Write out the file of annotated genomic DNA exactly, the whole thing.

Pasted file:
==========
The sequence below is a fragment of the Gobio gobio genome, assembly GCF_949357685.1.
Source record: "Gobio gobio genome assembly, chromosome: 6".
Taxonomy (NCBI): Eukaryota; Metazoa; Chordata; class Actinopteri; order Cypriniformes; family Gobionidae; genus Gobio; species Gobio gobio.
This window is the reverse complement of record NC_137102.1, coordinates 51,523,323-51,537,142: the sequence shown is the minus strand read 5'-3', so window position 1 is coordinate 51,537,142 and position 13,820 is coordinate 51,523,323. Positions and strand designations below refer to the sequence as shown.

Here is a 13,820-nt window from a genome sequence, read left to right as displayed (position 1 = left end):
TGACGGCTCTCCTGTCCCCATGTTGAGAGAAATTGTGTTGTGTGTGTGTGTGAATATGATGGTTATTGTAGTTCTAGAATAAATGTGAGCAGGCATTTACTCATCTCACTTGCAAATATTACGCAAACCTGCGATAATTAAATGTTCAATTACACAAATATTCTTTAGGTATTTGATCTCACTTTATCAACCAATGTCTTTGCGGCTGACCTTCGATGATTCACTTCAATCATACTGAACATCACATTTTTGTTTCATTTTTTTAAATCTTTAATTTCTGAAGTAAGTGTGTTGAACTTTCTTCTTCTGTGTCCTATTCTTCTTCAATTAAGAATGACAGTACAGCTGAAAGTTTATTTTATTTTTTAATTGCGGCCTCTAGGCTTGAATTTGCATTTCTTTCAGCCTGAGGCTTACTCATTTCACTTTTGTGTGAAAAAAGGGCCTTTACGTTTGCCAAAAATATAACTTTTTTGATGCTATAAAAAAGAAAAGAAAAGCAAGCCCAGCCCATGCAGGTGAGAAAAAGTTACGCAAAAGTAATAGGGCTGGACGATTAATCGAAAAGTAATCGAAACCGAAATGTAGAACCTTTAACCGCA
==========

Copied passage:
The sequence below is a fragment of the Gobio gobio genome, assembly GCF_949357685.1.
Source record: "Gobio gobio genome assembly, chromosome: 6".
Taxonomy (NCBI): Eukaryota; Metazoa; Chordata; class Actinopteri; order Cypriniformes; family Gobionidae; genus Gobio; species Gobio gobio.
This window is the reverse complement of record NC_137102.1, coordinates 51,523,323-51,537,142: the sequence shown is the minus strand read 5'-3', so window position 1 is coordinate 51,537,142 and position 13,820 is coordinate 51,523,323. Positions and strand designations below refer to the sequence as shown.

Here is a 13,820-nt window from a genome sequence, read left to right as displayed (position 1 = left end):
TGACGGCTCTCCTGTCCCCATGTTGAGAGAAATTGTGTTGTGTGTGTGTGTGAATATGATGGTTATTGTAGTTCTAGAATAAATGTGAGCAGGCATTTACTCATCTCACTTGCAAATATTACGCAAACCTGCGATAATTAAATGTTCAATTACACAAATATTCTTTAGGTATTTGATCTCACTTTATCAACCAATGTCTTTGCGGCTGACCTTCGATGATTCACTTCAATCATACTGAACATCACATTTTTGTTTCATTTTTTTAAATCTTTAATTTCTGAAGTAAGTGTGTTGAACTTTCTTCTTCTGTGTCCTATTCTTCTTCAATTAAGAATGACAGTACAGCTGAAAGTTTATTTTATTTTTTAATTGCGGCCTCTAGGCTTGAATTTGCATTTCTTTCAGCCTGAGGCTTACTCATTTCACTTTTGTGTGAAAAAAGGGCCTTTACGTTTGCCAAAAATATAACTTTTTTGATGCTATAAAAAAGAAAAGAAAAGCAAGCCCAGCCCATGCAGGTGAGAAAAAGTTACGCAAAAGTAATAGGGCTGGACGATTAATCGAAAAGTAATCGAAACCGAAATGTAGAACCTTTAACCGCA